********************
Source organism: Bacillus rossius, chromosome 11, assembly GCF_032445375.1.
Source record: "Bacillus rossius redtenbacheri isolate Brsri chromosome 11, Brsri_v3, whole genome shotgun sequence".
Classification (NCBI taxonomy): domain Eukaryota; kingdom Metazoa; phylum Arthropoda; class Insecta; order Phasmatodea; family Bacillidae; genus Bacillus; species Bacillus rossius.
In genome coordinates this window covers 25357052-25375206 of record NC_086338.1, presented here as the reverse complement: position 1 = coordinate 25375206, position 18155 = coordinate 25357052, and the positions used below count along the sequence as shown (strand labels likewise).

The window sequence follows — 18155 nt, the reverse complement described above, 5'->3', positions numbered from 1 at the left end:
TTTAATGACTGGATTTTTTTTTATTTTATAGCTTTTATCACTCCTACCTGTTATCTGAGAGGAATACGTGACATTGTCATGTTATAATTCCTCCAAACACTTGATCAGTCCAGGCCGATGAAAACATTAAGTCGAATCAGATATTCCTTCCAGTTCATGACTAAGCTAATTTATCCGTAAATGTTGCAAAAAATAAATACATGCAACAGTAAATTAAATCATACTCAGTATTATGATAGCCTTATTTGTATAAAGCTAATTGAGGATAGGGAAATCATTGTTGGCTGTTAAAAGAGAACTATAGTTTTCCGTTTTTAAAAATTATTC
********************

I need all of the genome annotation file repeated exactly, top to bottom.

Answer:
Source organism: Bacillus rossius, chromosome 11, assembly GCF_032445375.1.
Source record: "Bacillus rossius redtenbacheri isolate Brsri chromosome 11, Brsri_v3, whole genome shotgun sequence".
Classification (NCBI taxonomy): domain Eukaryota; kingdom Metazoa; phylum Arthropoda; class Insecta; order Phasmatodea; family Bacillidae; genus Bacillus; species Bacillus rossius.
In genome coordinates this window covers 25357052-25375206 of record NC_086338.1, presented here as the reverse complement: position 1 = coordinate 25375206, position 18155 = coordinate 25357052, and the positions used below count along the sequence as shown (strand labels likewise).

The window sequence follows — 18155 nt, the reverse complement described above, 5'->3', positions numbered from 1 at the left end:
TTTAATGACTGGATTTTTTTTTATTTTATAGCTTTTATCACTCCTACCTGTTATCTGAGAGGAATACGTGACATTGTCATGTTATAATTCCTCCAAACACTTGATCAGTCCAGGCCGATGAAAACATTAAGTCGAATCAGATATTCCTTCCAGTTCATGACTAAGCTAATTTATCCGTAAATGTTGCAAAAAATAAATACATGCAACAGTAAATTAAATCATACTCAGTATTATGATAGCCTTATTTGTATAAAGCTAATTGAGGATAGGGAAATCATTGTTGGCTGTTAAAAGAGAACTATAGTTTTCCGTTTTTAAAAATTATTC